How to Care For Your Oven!
A Self-Cleaning Oven
Bet you’re thinking where can I get one?
Oven cleaning has got to be one of the most hated jobs in the kitchen. Food spillages and burnt-on food all build-up, leaving you with a grimy oven,
which can take hours to clean!
General Electric claims to have invented the first self-cleaning oven (the P-7) in the year 1963 (according to their website at www.geappliances.com).
Regardless of who or when it was invented, they have been around now for 50 years and yet the idea is still not perfected. So we have put this article together to explain the differences and a few pros and cons.
There are three main categories of self-cleaning ovens, each working in a slightly different way and each have their own pros and cons.
Most people have heard of enamel liners which are the standard in cookers and ovens and need to be manually cleaned. The tiny bumps in the (easy clean enamel) surface are a lot closer together and a lot less pronounced than found in standard enamel, preventing grease and cooking debris from penetrating the liner so deeply.
Pros: Affordable, Simple to Use, Simple to Maintain, Reliable.
Cons: Clean as you go, Deep Cleaning will be required at some point
Pyrolytic Ground Coat Enamel
Ovens equipped with a pyrolytic ground coat utilize a very high temperature (about 500°C) to actually burn food that has dripped or splattered onto the sides of the inside of the oven. The leftover food matter ends up as a pile of ash at the bottom when the self-clean cycle is finished, which needs to be manually cleaned.
These ovens have extra insulation to protect the appliance from the incredibly high heat, it also serves to reduce the amount of energy needed for normal cooking.
For peace of mind, the oven door is locked at 300 degrees and the oven doors remain cool to the touch throughout the process.
Pros: Cuts down Cleaning, Superior Build quality, Higher Energy Efficiency (during cooking time), Multi-Functional.
Cons: Higher Purchasing Cost, Additional / Prolonged Energy Consumption (during clean), Shortened Life span and Higher Repair Bills, Periodical
Deep Cleaning Required.
Catalytic Continuous Clean Coatings
The type of coating acts as a catalyst for the burning of foodstuff at regular cooking temperatures. Instead of using a cleaning cycle, ovens with this coating continually burn off matter through normal use. Catalytic coatings are usually a grey to black in colour sometimes with white specs, the texture resembling a sandpaper-like roughness, the cavity of the oven is often partly coated with the catalyst coating other kinds have removable liners or liners that are fixed in position by screws.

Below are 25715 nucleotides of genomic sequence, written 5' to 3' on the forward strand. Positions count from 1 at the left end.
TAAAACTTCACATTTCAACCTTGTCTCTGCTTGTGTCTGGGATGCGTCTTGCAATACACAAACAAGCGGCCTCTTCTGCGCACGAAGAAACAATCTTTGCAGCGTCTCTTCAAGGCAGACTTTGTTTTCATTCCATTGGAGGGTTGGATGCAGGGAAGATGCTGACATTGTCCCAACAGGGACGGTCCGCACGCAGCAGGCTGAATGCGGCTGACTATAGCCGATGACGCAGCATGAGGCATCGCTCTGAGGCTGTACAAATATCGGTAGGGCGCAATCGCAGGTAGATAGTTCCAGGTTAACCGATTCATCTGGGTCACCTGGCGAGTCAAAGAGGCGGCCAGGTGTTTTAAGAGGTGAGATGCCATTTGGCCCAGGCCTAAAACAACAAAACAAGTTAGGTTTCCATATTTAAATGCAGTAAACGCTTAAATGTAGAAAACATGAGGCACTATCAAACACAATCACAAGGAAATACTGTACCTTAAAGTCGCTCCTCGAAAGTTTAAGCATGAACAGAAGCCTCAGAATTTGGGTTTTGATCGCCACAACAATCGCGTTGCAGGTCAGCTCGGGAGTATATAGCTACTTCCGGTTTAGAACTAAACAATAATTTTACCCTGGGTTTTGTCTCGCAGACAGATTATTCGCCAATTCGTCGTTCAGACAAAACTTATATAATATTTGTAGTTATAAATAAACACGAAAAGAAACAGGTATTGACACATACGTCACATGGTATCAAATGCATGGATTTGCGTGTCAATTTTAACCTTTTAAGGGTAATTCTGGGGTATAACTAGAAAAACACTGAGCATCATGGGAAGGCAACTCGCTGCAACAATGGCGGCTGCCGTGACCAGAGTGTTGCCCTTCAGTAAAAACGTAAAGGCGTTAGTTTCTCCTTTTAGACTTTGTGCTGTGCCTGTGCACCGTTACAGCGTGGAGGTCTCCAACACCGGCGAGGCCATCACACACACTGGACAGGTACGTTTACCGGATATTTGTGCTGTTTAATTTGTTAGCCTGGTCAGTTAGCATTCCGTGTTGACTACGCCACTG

Pros: Cuts down on Cleaning, Superior Build quality, Multi-Functional
Cons: Mid-High Purchasing Cost, Replacement panel cost high, Deep Cleaning Required at some point
The oven shelves in your oven aren’t coated in any enamel so these need to be cleaned manually, although some can be put in your dishwasher check your manufacturer’s guidelines as dishwasher powder can be abrasive and spoils the coating and the shelves themselves will rust.
So where does OvenMagic comes in? Even with a self-clean oven periodic deep cleans may be required, we can clean the oven panels without causing damage to them as well as cleaning the exterior, the shelves and the hob all of which are not touched by this self-cleaning oven.
Why not get someone in to give your oven a clean? We don’t use high amounts of electricity, our products are eco-friendly and fume free and we even clean up after ourselves. Now doesn’t that sound better?
Oven Temperatures and Why They Vary
As cooks, we all know that heat rises and the hottest place in an oven is the top. This is why we have fans in some models of ovens, to help distribute the heat more evenly around the oven allowing meals to be cooked thoroughly.
But as well as variations in your own oven’s temperature there are variations between models, for example, did you know that 200°C isn’t necessarily the same in any two ovens, this is due to a number of issues. The following may affect the accuracy of the temperature in the oven:
- The position of the thermostats varies in different makes of oven, the higher it is or nearer to the door may make the reading read higher or lower than other areas of the oven.
- The quality of the thermostat. The cheaper units are generally less accurate.
- Dirty oven.
- The door seal integrity.
- The heat retention of the oven, (insulation).
Any of the above can vary the temperature it’s no surprise that no two ovens temperatures are not exactly the same.
The normal accepted variance in the temperature is around 10-15%, so if you set your oven at 200°C, with a 10% variance this means that the oven’s temperature could really be anywhere between 180°C and 220°C. This could explain why some of your meals aren’t as well cooked as they should be, or even if they appear overcooked even though you follow the cooking
directions to the letter.
So other than learning how your cooker works, through trial and error, getting to know hot spots, if you need to cook for longer or less than the recommend timing etc. what else you can do about the temperature in your oven:
- Cheaper ovens, with cheaper thermostats, are more likely to be inaccurate so if possible as with most things buy the best,
the quality oven you can afford.
- Keep your oven well maintained, ensure the oven doors seal is in good repair
- Clean your oven, a clean oven not only looks nicer but also aids more effective cooking.
- Buy an oven thermometer to get a true picture of how hot your oven really is.